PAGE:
“Demonetisation hurt our dealers more than us. The government heeded our request to lower the GST rate from 28 per cent to 18 per cent.” Another factory owner disputed this. “We suffered for three months. Export was down 50 per cent and production 20 per cent. We had to tell the government that Chinese ceramic tiles would finish the business if 28 per cent tax continued,” he said, but didn’t want to be named. The factory owners fear the BJP would victimise them if it returned to power.
The factory owners were circumspect in their criticism in public but Patidar youth were merciless in criticising BJP chief Amit Shah. “Modi and BJP have fooled us enough by creating a Hindu-Muslim divide. Our anger is about jobs and farmers getting a good price, but Shah needs to be taught a lesson for betraying us,” 40-year-old Ghanshyam Patidar said.
Ghanshyam is among a group of men, including Muslim farmers, replaying videos of Hardik Patel’s rally on WhatsApp, the preferred communication tool of the Patidars in the absence of most mainstream media giving little coverage to their icon. They burst into laughter at an unprintable joke about Shah. The elders in the community complained of the “insult” Shah allegedly meted out to their “iron lady”, former chief minister and Modi’s successor in Gujarat Anandiben Patel, and Deputy CM Nitin Patel, who was kept waiting for two days before Rupani was appointed.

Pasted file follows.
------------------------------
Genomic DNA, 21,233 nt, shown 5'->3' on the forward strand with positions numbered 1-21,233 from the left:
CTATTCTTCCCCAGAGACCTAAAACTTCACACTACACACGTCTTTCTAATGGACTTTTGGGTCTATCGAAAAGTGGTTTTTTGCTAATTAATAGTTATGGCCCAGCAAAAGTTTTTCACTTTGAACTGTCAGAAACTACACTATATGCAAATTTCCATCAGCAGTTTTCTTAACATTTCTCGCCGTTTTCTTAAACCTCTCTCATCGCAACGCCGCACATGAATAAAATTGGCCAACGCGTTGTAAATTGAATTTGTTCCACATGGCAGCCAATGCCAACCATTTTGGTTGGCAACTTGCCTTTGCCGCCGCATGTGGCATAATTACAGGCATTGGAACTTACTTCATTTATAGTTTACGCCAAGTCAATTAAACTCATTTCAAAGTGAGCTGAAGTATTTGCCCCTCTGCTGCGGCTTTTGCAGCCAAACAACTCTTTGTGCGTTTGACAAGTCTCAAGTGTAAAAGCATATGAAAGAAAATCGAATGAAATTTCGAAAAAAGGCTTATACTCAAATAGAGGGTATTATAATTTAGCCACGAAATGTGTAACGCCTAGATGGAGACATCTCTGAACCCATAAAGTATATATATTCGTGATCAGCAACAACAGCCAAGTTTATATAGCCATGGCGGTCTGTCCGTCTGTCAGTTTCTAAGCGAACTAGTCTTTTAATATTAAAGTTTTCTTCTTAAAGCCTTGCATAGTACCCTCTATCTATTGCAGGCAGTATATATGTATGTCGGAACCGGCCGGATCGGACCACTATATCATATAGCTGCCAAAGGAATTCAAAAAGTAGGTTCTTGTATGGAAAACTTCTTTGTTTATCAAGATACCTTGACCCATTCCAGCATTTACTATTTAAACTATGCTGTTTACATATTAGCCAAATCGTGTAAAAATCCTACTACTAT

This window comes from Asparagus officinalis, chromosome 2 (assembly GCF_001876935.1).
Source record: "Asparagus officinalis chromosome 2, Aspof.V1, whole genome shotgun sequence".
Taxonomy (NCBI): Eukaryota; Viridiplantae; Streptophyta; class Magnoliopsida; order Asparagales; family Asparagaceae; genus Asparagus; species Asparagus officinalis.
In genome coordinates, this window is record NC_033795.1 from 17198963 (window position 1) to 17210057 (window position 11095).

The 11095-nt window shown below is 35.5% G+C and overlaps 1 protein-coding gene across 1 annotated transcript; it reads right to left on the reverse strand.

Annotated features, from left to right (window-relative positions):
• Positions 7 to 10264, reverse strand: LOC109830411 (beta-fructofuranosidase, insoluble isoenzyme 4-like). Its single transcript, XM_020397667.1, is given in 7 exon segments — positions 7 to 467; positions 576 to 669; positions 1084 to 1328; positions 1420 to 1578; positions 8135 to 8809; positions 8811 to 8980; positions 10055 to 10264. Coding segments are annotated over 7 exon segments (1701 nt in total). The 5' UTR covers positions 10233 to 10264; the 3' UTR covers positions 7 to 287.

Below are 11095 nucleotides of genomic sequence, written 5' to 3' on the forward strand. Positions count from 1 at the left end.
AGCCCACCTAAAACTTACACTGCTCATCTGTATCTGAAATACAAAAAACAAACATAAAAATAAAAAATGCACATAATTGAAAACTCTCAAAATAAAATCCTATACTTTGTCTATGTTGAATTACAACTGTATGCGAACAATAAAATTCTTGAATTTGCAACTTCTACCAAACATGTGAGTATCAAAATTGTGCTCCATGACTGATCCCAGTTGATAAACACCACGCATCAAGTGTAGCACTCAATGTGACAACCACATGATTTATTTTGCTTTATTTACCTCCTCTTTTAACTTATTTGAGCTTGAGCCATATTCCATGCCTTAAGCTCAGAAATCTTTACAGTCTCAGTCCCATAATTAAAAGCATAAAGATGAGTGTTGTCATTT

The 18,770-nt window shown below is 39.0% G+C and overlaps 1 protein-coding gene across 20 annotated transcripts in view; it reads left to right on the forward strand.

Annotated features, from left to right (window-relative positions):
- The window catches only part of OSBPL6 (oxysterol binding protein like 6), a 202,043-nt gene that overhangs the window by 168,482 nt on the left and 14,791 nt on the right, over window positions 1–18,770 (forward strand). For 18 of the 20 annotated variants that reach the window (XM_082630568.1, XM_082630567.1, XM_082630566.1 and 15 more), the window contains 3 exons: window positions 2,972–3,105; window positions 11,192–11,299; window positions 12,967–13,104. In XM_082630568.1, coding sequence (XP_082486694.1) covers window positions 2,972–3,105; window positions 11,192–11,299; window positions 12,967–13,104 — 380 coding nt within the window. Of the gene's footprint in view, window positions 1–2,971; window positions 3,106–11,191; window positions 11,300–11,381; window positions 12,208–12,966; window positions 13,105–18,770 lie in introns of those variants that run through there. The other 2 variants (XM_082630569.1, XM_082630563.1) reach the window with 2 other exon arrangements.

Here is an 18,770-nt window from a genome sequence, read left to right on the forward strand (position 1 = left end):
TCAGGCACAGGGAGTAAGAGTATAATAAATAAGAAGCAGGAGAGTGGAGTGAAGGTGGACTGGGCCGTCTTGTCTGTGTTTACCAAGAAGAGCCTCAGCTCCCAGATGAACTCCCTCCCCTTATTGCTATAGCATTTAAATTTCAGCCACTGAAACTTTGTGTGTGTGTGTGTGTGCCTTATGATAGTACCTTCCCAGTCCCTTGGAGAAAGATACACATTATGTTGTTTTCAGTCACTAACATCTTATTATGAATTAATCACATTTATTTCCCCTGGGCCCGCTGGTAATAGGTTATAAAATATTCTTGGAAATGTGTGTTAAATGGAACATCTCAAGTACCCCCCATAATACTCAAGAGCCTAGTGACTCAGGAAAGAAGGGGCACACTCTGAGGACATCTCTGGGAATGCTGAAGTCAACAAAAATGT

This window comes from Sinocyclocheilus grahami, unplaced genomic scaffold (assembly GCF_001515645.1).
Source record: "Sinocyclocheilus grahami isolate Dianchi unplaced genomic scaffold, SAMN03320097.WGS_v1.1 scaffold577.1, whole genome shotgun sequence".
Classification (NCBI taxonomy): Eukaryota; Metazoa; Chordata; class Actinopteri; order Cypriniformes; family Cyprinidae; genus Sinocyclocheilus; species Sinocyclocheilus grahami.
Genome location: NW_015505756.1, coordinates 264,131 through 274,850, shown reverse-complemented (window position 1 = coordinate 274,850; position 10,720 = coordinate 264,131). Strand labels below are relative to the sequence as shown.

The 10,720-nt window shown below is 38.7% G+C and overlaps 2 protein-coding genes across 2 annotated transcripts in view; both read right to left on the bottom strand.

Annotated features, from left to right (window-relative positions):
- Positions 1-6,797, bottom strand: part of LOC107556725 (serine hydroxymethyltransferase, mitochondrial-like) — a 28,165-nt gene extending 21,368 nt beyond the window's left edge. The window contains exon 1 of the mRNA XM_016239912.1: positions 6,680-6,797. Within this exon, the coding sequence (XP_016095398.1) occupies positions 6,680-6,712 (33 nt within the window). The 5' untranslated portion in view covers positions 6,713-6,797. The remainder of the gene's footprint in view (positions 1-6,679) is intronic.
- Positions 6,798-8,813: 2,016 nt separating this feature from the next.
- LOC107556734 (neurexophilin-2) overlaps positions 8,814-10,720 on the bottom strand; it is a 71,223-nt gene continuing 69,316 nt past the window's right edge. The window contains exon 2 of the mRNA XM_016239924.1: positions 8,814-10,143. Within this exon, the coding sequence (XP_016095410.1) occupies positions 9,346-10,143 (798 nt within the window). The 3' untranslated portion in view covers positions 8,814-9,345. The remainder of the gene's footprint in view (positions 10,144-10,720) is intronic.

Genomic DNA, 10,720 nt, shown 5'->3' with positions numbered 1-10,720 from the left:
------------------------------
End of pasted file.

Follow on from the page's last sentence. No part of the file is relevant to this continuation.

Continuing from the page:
“Don’t mistake our agitation to be just about Patidar reservation. We are a proud entrepreneurial community. The raw material is from Rajasthan and the labour mostly non-Gujarati. Morbi had nothing,” a factory owner, who didn’t want to be named, said.
Hardik Patel gets substantial resources for his movement from Morbi. “When Hardik started abusing Shah, he cracked a wall that our state Congress leaders feared to breach,” a local Congress leader admitted.
The Patidars want revenge on Rupani and Shah. Modi is only an incidental target.
The older Patidars reminisce of 1995 – the year was not only the start of the ceramic revolution in Morbi, but also the epicentre of the Patidar movement that brought one of their own, Keshubhai Patel-led BJP, as the chief minister and ensured that the Congress never won an election since. The community believes it is time to repeat 1995, but by bringing the Congress back.
Congress Gujarat General Secretary Lalji Desai said the Patidars would unitedly vote for the BJP. Congress surveys have suggested Modi was still popular among the community, particularly women. Saurashtra and North Gujarat Patidars might have turned against the BJP, but they continue to support the party in central and south.
Saurashtra Patidars have a new ally, or so they say, in Congress leader Ashok Gehlot. A community leader said Gehlot marginalised the Rajputs in the Congress, which has again helped the Congress emerge as an umbrella party. That Shankersinh Vaghela was forced out of the party, other Rajput leaders marginalised and Ahmed Patel kept out of ticket distribution has reinvented the Congress. “Vaghela and others would distribute as many as 30 seats to their caste members. This has not happened,” the Patidar leader said.
The Patidar youths, since 1995, have been the backbone of the BJP’s election day mobilisation. This youth power is set to campaign for the Congress.